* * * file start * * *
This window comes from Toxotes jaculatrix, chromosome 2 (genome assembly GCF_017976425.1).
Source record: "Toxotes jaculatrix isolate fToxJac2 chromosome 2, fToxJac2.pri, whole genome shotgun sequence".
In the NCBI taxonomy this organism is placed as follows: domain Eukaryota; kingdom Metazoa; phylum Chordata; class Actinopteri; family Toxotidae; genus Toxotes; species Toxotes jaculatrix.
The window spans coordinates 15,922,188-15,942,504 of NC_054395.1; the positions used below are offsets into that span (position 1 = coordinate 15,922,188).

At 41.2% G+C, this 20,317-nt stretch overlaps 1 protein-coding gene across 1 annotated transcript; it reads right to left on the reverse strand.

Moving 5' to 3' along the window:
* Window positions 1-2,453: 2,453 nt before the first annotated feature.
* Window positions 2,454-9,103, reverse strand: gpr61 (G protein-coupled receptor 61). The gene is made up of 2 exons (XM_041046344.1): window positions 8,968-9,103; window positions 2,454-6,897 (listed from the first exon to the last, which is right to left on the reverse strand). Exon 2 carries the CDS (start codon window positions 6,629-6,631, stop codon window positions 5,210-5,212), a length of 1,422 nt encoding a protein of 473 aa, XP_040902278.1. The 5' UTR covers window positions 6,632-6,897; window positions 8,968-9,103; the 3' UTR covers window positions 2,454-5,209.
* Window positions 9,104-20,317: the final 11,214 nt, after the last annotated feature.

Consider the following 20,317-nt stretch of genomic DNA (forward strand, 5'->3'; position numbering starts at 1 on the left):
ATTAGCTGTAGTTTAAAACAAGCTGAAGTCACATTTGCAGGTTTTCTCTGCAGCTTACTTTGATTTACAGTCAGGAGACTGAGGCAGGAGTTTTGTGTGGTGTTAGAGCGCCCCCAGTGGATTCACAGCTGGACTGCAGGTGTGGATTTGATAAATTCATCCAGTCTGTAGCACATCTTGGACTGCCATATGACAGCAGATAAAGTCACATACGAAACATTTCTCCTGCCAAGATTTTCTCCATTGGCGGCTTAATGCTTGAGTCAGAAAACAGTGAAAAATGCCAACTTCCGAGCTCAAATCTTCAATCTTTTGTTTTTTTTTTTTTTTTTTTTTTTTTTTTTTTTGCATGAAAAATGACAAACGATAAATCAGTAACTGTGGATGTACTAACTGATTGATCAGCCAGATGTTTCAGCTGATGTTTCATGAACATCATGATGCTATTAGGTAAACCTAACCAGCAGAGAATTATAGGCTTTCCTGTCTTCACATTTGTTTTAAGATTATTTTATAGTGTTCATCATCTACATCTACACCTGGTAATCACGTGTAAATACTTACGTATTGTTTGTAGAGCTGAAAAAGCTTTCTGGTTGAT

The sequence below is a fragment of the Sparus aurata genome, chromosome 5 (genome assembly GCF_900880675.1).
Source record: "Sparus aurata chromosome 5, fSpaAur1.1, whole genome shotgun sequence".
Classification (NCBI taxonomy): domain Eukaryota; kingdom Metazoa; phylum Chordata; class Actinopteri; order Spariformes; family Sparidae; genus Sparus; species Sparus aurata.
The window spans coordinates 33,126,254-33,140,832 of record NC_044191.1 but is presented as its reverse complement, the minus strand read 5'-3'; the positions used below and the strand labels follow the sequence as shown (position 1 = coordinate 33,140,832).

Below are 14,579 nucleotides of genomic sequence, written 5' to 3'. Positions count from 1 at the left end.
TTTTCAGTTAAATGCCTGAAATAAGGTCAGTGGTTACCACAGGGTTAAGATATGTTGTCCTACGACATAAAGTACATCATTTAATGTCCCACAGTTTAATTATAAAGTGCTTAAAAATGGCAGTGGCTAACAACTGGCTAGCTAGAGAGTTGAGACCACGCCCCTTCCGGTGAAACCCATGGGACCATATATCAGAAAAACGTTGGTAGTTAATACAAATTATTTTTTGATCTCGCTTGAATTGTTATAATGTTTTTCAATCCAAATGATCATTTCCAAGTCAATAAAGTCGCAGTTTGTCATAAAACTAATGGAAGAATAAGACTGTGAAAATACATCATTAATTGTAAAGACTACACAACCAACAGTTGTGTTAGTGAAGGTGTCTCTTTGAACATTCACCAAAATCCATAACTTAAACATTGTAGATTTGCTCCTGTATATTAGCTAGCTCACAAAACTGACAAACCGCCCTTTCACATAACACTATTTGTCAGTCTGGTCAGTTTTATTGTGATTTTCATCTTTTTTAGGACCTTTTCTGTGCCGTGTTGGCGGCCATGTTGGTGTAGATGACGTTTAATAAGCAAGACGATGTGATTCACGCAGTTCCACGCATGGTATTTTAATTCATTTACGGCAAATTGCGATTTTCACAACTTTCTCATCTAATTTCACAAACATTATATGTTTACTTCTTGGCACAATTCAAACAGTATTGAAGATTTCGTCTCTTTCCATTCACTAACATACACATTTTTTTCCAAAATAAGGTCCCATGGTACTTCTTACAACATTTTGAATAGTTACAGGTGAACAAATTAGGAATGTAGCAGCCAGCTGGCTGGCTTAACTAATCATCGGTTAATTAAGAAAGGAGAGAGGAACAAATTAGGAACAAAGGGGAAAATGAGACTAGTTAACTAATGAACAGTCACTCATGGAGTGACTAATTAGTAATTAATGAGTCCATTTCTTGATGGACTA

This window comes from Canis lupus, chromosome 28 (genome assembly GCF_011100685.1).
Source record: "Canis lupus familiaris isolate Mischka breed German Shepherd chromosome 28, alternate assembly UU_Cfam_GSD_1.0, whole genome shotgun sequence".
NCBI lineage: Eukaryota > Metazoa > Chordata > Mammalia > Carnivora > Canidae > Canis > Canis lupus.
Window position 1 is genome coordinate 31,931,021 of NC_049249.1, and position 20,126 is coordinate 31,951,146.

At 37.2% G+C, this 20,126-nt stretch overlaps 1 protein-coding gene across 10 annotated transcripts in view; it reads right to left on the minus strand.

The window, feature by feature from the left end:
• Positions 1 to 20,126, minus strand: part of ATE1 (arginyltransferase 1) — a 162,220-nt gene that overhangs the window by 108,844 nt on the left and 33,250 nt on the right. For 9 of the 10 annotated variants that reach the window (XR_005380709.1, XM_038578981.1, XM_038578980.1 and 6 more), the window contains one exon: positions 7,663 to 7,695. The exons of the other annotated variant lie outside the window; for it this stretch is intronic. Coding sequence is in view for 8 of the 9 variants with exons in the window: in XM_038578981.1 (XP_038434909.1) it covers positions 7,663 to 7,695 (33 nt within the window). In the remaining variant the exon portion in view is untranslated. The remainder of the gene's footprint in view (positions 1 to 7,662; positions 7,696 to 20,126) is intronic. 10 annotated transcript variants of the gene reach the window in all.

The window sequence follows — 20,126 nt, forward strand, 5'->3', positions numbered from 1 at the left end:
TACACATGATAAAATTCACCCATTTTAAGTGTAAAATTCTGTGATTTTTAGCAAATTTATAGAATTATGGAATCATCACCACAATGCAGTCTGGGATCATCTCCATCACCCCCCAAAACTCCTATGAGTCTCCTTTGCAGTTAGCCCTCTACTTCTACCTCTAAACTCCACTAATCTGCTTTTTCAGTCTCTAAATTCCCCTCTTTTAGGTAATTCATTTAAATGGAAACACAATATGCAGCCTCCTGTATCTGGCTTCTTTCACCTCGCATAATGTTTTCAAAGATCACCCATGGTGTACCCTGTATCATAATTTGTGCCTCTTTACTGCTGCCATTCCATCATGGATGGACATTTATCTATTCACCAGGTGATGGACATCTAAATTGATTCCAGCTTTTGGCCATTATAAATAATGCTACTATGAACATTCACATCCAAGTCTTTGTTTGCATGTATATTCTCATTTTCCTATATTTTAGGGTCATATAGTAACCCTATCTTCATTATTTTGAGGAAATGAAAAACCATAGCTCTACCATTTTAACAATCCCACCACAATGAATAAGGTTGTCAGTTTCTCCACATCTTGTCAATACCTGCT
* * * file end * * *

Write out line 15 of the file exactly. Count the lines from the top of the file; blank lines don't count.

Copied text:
The window spans coordinates 33,126,254-33,140,832 of record NC_044191.1 but is presented as its reverse complement, the minus strand read 5'-3'; the positions used below and the strand labels follow the sequence as shown (position 1 = coordinate 33,140,832).